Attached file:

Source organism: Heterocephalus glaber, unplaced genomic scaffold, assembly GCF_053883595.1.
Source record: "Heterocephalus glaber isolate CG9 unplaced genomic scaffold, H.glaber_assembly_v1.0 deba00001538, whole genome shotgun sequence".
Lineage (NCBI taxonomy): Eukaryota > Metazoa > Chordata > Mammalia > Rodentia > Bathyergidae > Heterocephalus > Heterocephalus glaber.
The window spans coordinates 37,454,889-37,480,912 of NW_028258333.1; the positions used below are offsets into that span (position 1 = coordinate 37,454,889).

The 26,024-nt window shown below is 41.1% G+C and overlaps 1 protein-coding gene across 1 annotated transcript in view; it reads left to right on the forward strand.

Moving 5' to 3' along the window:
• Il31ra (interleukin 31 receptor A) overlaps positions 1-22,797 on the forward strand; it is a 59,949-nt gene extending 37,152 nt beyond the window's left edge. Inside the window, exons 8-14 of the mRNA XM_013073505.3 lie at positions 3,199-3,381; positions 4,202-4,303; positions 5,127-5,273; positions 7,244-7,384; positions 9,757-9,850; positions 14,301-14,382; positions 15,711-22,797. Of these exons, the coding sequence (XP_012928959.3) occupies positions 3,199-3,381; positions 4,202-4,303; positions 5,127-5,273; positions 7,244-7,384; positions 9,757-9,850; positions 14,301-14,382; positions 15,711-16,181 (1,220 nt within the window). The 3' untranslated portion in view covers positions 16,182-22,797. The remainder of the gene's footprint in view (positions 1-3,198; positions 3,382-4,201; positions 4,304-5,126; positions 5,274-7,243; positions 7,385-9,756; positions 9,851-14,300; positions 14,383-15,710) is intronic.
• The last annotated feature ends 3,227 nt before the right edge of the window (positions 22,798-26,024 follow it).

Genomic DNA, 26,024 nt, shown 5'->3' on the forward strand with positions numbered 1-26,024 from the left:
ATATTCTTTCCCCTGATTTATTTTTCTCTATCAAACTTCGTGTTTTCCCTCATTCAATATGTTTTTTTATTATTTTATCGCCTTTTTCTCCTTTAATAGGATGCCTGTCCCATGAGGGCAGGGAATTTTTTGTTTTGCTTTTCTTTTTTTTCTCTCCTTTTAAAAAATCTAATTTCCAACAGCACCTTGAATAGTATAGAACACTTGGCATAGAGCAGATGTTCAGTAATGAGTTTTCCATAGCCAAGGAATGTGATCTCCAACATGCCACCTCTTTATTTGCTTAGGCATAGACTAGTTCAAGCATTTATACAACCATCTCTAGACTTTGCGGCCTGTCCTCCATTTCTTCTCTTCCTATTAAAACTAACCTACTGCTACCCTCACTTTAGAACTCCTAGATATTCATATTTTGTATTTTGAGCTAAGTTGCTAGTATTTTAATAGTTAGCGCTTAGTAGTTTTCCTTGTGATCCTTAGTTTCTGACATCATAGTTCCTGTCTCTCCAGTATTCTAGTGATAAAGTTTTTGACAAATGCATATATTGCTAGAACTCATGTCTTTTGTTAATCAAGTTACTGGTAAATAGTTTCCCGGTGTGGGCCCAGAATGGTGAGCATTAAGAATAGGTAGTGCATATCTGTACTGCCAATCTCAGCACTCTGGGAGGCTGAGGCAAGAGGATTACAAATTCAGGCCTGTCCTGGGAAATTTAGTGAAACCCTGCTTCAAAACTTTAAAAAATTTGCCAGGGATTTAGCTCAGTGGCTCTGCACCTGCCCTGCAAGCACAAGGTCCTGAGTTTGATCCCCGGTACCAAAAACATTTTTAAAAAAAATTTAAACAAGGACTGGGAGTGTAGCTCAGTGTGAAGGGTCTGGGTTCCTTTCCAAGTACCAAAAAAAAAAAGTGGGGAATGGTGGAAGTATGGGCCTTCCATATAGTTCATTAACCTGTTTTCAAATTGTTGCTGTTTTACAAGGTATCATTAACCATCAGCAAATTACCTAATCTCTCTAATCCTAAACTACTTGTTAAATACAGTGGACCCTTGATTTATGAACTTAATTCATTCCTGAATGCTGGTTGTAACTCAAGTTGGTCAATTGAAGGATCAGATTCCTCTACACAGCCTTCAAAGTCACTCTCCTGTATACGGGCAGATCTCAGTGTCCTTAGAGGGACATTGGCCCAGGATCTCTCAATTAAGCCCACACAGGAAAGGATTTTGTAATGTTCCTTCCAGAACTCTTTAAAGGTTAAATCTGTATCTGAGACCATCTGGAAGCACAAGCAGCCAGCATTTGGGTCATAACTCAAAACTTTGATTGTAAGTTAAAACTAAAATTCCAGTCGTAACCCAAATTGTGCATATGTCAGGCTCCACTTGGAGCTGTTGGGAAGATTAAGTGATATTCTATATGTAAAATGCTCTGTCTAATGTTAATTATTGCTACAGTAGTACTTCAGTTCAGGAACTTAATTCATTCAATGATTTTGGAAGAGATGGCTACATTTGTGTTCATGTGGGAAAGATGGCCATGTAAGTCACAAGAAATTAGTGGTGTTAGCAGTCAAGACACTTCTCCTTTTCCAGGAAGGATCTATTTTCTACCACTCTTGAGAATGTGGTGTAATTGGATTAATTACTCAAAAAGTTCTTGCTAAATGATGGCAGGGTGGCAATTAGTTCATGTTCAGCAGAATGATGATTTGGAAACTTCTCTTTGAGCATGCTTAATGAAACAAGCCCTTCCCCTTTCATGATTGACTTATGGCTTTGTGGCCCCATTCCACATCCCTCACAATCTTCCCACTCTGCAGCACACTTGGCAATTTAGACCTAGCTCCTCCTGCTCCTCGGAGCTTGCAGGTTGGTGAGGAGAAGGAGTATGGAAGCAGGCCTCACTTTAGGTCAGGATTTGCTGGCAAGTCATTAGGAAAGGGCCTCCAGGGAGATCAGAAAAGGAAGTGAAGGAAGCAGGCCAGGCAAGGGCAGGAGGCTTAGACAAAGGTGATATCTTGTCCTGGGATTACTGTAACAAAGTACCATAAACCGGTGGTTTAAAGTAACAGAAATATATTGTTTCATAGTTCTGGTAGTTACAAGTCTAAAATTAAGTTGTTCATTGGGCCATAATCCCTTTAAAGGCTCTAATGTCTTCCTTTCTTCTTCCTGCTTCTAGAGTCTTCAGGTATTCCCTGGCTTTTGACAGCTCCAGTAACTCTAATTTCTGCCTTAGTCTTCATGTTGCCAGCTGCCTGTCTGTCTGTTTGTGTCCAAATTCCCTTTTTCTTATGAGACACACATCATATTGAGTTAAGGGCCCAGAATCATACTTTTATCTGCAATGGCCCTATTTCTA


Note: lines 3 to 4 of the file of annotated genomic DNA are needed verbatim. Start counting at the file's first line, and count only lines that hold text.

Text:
Lineage (NCBI taxonomy): Eukaryota > Metazoa > Chordata > Mammalia > Rodentia > Bathyergidae > Heterocephalus > Heterocephalus glaber.
The window spans coordinates 37,454,889-37,480,912 of NW_028258333.1; the positions used below are offsets into that span (position 1 = coordinate 37,454,889).